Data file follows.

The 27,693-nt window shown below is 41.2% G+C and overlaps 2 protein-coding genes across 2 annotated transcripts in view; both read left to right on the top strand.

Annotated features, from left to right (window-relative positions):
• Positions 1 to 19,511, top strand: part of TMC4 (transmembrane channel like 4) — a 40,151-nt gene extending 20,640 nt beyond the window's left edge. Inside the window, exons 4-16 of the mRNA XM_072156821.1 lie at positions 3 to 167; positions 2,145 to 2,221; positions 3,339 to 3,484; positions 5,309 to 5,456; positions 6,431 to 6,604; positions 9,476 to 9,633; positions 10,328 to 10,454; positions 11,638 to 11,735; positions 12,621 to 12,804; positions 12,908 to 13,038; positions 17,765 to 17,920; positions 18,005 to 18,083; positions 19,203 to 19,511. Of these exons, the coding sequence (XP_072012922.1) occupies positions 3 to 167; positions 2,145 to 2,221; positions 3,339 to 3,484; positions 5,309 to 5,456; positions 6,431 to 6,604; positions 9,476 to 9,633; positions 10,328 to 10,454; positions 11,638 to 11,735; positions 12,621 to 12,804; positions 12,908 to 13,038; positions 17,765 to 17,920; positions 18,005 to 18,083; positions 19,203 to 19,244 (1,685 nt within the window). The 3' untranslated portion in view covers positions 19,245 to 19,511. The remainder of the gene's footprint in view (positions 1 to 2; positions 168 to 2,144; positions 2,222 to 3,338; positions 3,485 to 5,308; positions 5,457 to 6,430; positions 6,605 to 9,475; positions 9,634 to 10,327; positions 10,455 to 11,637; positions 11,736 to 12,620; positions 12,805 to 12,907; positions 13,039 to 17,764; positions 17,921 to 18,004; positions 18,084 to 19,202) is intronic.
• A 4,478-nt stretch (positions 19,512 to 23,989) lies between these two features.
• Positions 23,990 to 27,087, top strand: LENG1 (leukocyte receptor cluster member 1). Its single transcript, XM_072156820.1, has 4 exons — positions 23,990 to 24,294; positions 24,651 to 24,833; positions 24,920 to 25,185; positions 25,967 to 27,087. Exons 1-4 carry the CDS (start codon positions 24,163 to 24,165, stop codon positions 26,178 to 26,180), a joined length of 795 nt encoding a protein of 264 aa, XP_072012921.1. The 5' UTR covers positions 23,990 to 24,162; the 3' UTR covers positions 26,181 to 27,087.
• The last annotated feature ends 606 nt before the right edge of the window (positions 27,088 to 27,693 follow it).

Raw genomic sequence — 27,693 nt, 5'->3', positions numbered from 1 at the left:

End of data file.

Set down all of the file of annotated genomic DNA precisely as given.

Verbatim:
The 27,693-nt window shown below is 41.2% G+C and overlaps 2 protein-coding genes across 2 annotated transcripts in view; both read left to right on the top strand.

Annotated features, from left to right (window-relative positions):
• Positions 1 to 19,511, top strand: part of TMC4 (transmembrane channel like 4) — a 40,151-nt gene extending 20,640 nt beyond the window's left edge. Inside the window, exons 4-16 of the mRNA XM_072156821.1 lie at positions 3 to 167; positions 2,145 to 2,221; positions 3,339 to 3,484; positions 5,309 to 5,456; positions 6,431 to 6,604; positions 9,476 to 9,633; positions 10,328 to 10,454; positions 11,638 to 11,735; positions 12,621 to 12,804; positions 12,908 to 13,038; positions 17,765 to 17,920; positions 18,005 to 18,083; positions 19,203 to 19,511. Of these exons, the coding sequence (XP_072012922.1) occupies positions 3 to 167; positions 2,145 to 2,221; positions 3,339 to 3,484; positions 5,309 to 5,456; positions 6,431 to 6,604; positions 9,476 to 9,633; positions 10,328 to 10,454; positions 11,638 to 11,735; positions 12,621 to 12,804; positions 12,908 to 13,038; positions 17,765 to 17,920; positions 18,005 to 18,083; positions 19,203 to 19,244 (1,685 nt within the window). The 3' untranslated portion in view covers positions 19,245 to 19,511. The remainder of the gene's footprint in view (positions 1 to 2; positions 168 to 2,144; positions 2,222 to 3,338; positions 3,485 to 5,308; positions 5,457 to 6,430; positions 6,605 to 9,475; positions 9,634 to 10,327; positions 10,455 to 11,637; positions 11,736 to 12,620; positions 12,805 to 12,907; positions 13,039 to 17,764; positions 17,921 to 18,004; positions 18,084 to 19,202) is intronic.
• A 4,478-nt stretch (positions 19,512 to 23,989) lies between these two features.
• Positions 23,990 to 27,087, top strand: LENG1 (leukocyte receptor cluster member 1). Its single transcript, XM_072156820.1, has 4 exons — positions 23,990 to 24,294; positions 24,651 to 24,833; positions 24,920 to 25,185; positions 25,967 to 27,087. Exons 1-4 carry the CDS (start codon positions 24,163 to 24,165, stop codon positions 26,178 to 26,180), a joined length of 795 nt encoding a protein of 264 aa, XP_072012921.1. The 5' UTR covers positions 23,990 to 24,162; the 3' UTR covers positions 26,181 to 27,087.
• The last annotated feature ends 606 nt before the right edge of the window (positions 27,088 to 27,693 follow it).

Raw genomic sequence — 27,693 nt, 5'->3', positions numbered from 1 at the left: